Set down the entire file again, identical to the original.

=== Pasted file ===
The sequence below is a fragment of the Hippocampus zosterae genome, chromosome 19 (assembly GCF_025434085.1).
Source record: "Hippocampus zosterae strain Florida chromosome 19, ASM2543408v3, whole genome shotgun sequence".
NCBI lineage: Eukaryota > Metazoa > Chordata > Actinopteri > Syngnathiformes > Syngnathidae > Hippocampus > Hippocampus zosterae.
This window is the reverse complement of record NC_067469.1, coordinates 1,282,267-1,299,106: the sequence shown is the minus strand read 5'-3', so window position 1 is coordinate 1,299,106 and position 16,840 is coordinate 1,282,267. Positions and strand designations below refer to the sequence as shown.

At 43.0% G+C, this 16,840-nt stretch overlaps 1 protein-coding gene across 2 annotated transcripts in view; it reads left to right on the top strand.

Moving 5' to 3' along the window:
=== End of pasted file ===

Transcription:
The sequence below is a fragment of the Hippocampus zosterae genome, chromosome 19 (assembly GCF_025434085.1).
Source record: "Hippocampus zosterae strain Florida chromosome 19, ASM2543408v3, whole genome shotgun sequence".
NCBI lineage: Eukaryota > Metazoa > Chordata > Actinopteri > Syngnathiformes > Syngnathidae > Hippocampus > Hippocampus zosterae.
This window is the reverse complement of record NC_067469.1, coordinates 1,282,267-1,299,106: the sequence shown is the minus strand read 5'-3', so window position 1 is coordinate 1,299,106 and position 16,840 is coordinate 1,282,267. Positions and strand designations below refer to the sequence as shown.

At 43.0% G+C, this 16,840-nt stretch overlaps 1 protein-coding gene across 2 annotated transcripts in view; it reads left to right on the top strand.

Moving 5' to 3' along the window: